Wednesday, May 28, 2008
Here are some more pictures.
A fence of many materials.
A piece of pressed tin used as part of the side of a shed.
A stone building in the ghost town of La Manga, south of Las Vegas.
A cat in the window.
Rock outcropping on US 84, south of Las Vegas. Mind your head.
For the first time since I can remember, I stopped in Tecolote. I was admiring the church, and an old gentleman hove up in his pickup and said proudly, "It was built in 1840!"
Tecolote, New Mexico; church built in 1840
In Las Vegas I poked around Old Town, visited one of my favorite independent bookstores, Tome on the Range, and ate at Estella's Cafe. Estella's and I started our lives in the same year. Up the street on the Plaza is JB's, "your chicharrone headquarters."
I went up to Watrous and took a side trip to Valmora. I didn't see anything of the sanatorium there; a lot of buildings all looking pretty much the same were there, and I figured it was a housing development or I was trespassing on somebody's property.
I went to Wagon Mound, which, despite the optimistic tone of the article from Wikipedia, seems to be dying a slow death. Many buildings are boarded up and overgrown, and the school seems to be the only thriving concern. The Wagon Mound Mercantile, a supply store for blacksmiths, moved to Solano years ago. The village has two service stations right off the highway, but if you need groceries, you have to go to Las Vegas, 40 miles south, or Springer, 25 miles north.
Wagon Mound, north toward Springer
Here are some more pictures of Wagon Mound.
Closed cafe on the main street.
I headed west toward Ocate. Back in the 1970's some men robbed the bank in Wagon Mound. They were apprehended a short time later when they were setting 'em up for all the boys in the bar at Ocate. The drive is beautiful: high plains grasslands and the mountains beyond. I saw antelope, and somebody is raising buffalo.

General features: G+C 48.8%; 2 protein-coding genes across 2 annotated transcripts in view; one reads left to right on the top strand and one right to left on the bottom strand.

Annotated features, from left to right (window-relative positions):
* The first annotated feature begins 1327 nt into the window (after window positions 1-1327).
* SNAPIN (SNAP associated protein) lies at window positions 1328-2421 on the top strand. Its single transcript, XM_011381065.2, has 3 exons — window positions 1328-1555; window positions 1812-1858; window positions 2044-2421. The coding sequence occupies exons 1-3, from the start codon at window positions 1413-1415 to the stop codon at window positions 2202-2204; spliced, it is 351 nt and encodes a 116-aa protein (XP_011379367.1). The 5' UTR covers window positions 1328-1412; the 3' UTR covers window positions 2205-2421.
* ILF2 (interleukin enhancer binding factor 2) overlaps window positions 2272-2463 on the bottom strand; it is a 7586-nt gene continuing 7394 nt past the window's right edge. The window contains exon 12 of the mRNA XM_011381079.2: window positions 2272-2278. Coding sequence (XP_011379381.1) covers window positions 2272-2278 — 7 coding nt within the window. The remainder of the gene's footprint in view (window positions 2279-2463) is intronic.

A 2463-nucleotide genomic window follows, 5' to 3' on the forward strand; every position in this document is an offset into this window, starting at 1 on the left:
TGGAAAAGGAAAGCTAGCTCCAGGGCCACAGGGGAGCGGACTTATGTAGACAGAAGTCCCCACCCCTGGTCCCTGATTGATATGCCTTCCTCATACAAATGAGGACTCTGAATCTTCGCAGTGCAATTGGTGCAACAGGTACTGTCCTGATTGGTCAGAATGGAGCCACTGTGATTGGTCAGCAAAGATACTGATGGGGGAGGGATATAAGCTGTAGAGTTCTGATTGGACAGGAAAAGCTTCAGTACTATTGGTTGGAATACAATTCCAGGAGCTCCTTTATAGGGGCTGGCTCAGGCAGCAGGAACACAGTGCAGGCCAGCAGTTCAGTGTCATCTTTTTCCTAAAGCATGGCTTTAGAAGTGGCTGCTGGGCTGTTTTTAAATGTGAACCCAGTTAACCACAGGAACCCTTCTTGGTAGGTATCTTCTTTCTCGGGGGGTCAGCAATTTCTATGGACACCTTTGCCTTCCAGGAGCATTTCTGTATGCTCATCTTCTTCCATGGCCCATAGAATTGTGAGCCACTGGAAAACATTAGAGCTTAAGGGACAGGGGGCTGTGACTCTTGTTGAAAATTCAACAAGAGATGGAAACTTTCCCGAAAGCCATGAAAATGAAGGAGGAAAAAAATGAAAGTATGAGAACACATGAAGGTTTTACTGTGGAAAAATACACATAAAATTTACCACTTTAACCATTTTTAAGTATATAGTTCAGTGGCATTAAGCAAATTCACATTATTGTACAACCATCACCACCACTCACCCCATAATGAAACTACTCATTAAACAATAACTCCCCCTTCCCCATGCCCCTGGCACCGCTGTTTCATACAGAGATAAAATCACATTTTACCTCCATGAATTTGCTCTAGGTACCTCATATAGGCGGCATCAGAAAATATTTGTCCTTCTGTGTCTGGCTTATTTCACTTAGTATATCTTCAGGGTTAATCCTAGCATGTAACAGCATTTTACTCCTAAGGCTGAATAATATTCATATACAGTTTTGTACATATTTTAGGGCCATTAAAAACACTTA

I turned left at Ocate and headed south to La Cueva, where I hoped to lay in a supply of raspberry jam from the Salman Ranch. The store is closed on Tuesday and Wednesday. Too bad for them. I was prepared to spend big bucks.
I debated briefly about whether I should head home through Mora or go back to Las Vegas. I decided to take a desultory trip back to Las Vegas, so I turned east at Buena Vista and passed through Golondrinas, which, true to its name, is full of swallows. I also saw a big! honkin'! bullsnake in the middle of the road. I drove carefully around it and hoped that he made it safely across. The traffic (me) was pretty light. I saw a lot of raptors along the way, including a huge red-tailed hawk.
At Watrous I got on the interstate and headed home.
Thursday, May 22, 2008
But then a busload of suits hove up, and the director of Los Alamos National Laboratory, the Great Man Himself, stepped smartly out of the museum, marched over to the bus, and shook hands with each of the suits as they stepped off. Then everyone swept into the museum like the chorus of Aida vanishing into the Egyptian wings.
I went outside and asked a woman, "Distinguished visitors?"
She replied, "Maybe. Are you with the museum?"
"I'm with the bookstore," I replied. "Are you with the museum?"
"I'm with the police force," she said. Nuance is not lost on me in such situations, and I took that as my cue to leave.
So I walked up the street to get a breakfast burrito, and behind me in line was my friend JR, who is in public affairs at LANL. I asked him if he knew who the suits were. He thought a minute and said, "This is Wednesday, right? They'd be from the Department of Homeland Security." Cool! I thought.
I cantered back to the store with my burrito and the news. I told the staff to put away any liquids or gels in containers holding more than three ounces and to keep their hands where the DHS boys could see them.